Ayden Ferdeline headshotLSE MSc student Ayden Fabien Férdeline looks at Argentina’s new levy on payments to foreign providers of streaming services and argues that the South American country is not trying to curtail media dissent, but is trying to keep foreign currency from heading out of the country.

As of 1 November, debit and credit card issuers in Buenos Aires are required to withhold three percent of all payments remitted to providers of foreign streaming services. The law, which has come to be dubbed “the Netflix tax” by local media, is ambiguous in its wording, and on Twitter[1] there has been speculation that other online services operating in Argentina, such as iTunes, Spotify, the Facebook store, as well as the Xbox and Playstation marketplaces, could be affected.


The levy only applies to Netflix’s 314,000 customers in Buenos Aires (the company has 580,000 subscribers in Argentina), because the streaming service does not have a brick-and-mortar presence in the city. City legislators have said that the law will make it easier for local streaming services that pay taxes in Argentina to compete in the marketplace.

The tax has proven to be overwhelmingly unpopular, with President Cristina Fernández de Kirchner speaking out against it [in Spanish] and the Mayor of Buenos Aires, Mauricio Macri, conceding that he should have “questioned” [in Spanish] the logistics of implementing the measure more before it was adopted.

In a country where inflation is running at 40 percent, price hikes are a sensitive issue, so a revision was made to the law last week to clarify that foreign streaming services must absorb the cost of the levy themselves and cannot pass the cost on to consumers “directly or indirectly”. (The constitutionality of the law itself remains questionable, as section 17 of the Argentine constitution says “only Congress levies the taxes”, so passing this law does appear to exceed the authority of Buenos Aires legislators.)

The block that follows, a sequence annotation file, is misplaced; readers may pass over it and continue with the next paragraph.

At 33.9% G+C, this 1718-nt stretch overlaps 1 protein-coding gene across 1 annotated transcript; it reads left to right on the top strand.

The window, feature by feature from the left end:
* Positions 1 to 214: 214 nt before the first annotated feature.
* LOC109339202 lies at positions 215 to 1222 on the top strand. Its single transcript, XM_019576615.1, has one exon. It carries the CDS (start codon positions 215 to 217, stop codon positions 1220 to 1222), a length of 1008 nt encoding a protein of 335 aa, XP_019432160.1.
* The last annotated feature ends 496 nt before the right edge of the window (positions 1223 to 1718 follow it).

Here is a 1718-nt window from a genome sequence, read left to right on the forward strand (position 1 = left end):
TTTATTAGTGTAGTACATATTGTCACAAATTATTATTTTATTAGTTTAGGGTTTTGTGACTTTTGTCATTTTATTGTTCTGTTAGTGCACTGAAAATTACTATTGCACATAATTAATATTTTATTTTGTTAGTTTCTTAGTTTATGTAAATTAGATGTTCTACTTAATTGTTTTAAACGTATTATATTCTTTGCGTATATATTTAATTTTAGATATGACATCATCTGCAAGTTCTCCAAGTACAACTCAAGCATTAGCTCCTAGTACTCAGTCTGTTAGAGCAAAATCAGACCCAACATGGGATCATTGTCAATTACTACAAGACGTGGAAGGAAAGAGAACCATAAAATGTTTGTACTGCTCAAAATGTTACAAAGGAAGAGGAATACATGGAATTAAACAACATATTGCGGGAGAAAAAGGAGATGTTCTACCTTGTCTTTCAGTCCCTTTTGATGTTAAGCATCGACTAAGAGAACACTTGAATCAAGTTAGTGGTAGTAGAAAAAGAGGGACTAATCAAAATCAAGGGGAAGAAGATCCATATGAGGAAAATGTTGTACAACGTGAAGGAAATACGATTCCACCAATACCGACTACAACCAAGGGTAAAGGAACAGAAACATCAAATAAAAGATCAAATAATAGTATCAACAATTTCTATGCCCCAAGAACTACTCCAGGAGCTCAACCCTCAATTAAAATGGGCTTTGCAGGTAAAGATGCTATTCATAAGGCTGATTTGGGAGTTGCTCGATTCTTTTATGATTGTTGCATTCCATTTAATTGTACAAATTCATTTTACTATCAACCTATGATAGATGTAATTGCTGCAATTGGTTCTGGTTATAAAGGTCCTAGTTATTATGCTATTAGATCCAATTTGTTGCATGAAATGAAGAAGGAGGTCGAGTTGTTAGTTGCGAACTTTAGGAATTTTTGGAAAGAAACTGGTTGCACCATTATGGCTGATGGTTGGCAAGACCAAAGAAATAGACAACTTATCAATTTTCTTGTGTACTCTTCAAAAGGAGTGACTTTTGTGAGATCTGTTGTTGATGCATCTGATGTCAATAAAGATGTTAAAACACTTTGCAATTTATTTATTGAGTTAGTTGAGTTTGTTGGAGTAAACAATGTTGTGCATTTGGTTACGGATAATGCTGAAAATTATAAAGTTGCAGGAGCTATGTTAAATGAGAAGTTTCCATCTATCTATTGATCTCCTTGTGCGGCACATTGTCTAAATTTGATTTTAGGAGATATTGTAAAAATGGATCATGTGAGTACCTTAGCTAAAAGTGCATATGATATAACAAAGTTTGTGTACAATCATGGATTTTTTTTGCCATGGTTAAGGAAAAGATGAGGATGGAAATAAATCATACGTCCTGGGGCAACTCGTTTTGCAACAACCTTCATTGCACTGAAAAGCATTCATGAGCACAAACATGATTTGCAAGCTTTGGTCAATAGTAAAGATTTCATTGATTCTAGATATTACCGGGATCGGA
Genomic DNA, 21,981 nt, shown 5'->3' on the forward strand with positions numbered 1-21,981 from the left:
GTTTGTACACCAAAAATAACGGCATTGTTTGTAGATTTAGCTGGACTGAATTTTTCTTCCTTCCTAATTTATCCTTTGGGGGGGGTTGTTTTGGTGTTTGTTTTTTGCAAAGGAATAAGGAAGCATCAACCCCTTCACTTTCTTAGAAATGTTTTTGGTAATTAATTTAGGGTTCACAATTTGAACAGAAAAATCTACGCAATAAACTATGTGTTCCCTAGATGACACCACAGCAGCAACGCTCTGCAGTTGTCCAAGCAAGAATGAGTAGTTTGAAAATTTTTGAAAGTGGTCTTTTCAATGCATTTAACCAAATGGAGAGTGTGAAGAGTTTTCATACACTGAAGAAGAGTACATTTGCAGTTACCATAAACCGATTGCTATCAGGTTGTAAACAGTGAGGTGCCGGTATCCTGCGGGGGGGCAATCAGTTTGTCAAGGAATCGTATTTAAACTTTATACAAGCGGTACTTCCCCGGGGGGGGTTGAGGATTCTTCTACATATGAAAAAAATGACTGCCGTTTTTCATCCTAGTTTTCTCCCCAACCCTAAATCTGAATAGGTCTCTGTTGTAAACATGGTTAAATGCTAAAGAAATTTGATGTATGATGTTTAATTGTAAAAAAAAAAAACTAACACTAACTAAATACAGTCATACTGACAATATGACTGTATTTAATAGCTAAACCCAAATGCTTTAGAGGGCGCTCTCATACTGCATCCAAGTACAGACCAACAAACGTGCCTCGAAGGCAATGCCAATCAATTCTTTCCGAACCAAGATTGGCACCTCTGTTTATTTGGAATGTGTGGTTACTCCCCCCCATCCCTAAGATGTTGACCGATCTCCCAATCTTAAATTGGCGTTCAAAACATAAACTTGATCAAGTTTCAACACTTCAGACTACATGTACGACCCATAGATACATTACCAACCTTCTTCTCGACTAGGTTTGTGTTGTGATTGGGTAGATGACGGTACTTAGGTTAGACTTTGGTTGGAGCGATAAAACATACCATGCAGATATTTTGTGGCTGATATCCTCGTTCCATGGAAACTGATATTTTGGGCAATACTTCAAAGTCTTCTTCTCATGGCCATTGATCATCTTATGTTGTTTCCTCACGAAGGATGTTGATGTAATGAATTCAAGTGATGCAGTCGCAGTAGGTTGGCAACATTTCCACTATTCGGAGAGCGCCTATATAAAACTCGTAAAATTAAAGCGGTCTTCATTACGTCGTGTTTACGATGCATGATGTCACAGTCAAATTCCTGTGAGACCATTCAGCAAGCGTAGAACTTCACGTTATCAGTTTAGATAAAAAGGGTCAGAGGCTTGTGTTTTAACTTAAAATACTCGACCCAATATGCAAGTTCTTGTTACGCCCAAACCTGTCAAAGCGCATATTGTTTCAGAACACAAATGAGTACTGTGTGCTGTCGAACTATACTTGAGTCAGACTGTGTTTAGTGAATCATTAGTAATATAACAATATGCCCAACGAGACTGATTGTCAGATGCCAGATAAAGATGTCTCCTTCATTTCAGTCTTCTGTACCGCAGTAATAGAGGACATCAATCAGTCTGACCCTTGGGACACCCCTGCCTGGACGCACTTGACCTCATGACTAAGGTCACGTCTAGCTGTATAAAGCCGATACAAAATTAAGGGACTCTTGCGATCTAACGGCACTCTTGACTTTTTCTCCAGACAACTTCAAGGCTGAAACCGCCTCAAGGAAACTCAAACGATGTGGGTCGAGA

The law comes at a time when Argentina finds itself in a precarious financial position. Three months ago, the country defaulted on its national debt for the seventh time since 1980, arguing in U.S. courts that were it to repay in full its obligations to creditors, this would trigger new obligations to some bondholders that in turn would collapse Latin America’s third-largest economy. While private businesses are doing okay, the government itself is struggling to keep money rolling in. Other recently adopted laws attest to this, such as a 35% levy on foreign credit card transactions over US$25, intended to help prop up dwindling foreign currency reserves, and raising interbank lending rates, aimed at forcing banks to sell assets locally.

It also comes at a time when media outlets in Argentina have faced unprecedented political pressure. The Committee to Protect Journalists said in February that the Kirchner administration was “continu[ing] with its policy of punishing critical media outlets and rewarding favorable ones with official advertising”. Grupo Clarín, a London-listed media conglomerate that publishes Argentina’s largest-circulation newspaper, transmits the top-rated cable television network, and owns the internet service provider with the country’s most subscribers, has regularly been accused of trying to overthrow the government, and the Kirchner administration responded by passing legislation to force the company to divest of some of its most profitable business units. (The country’s media regulator declined a request this month by Clarín to voluntarily adapt to the new anti-trust rules, and said it would forcibly separate the company.)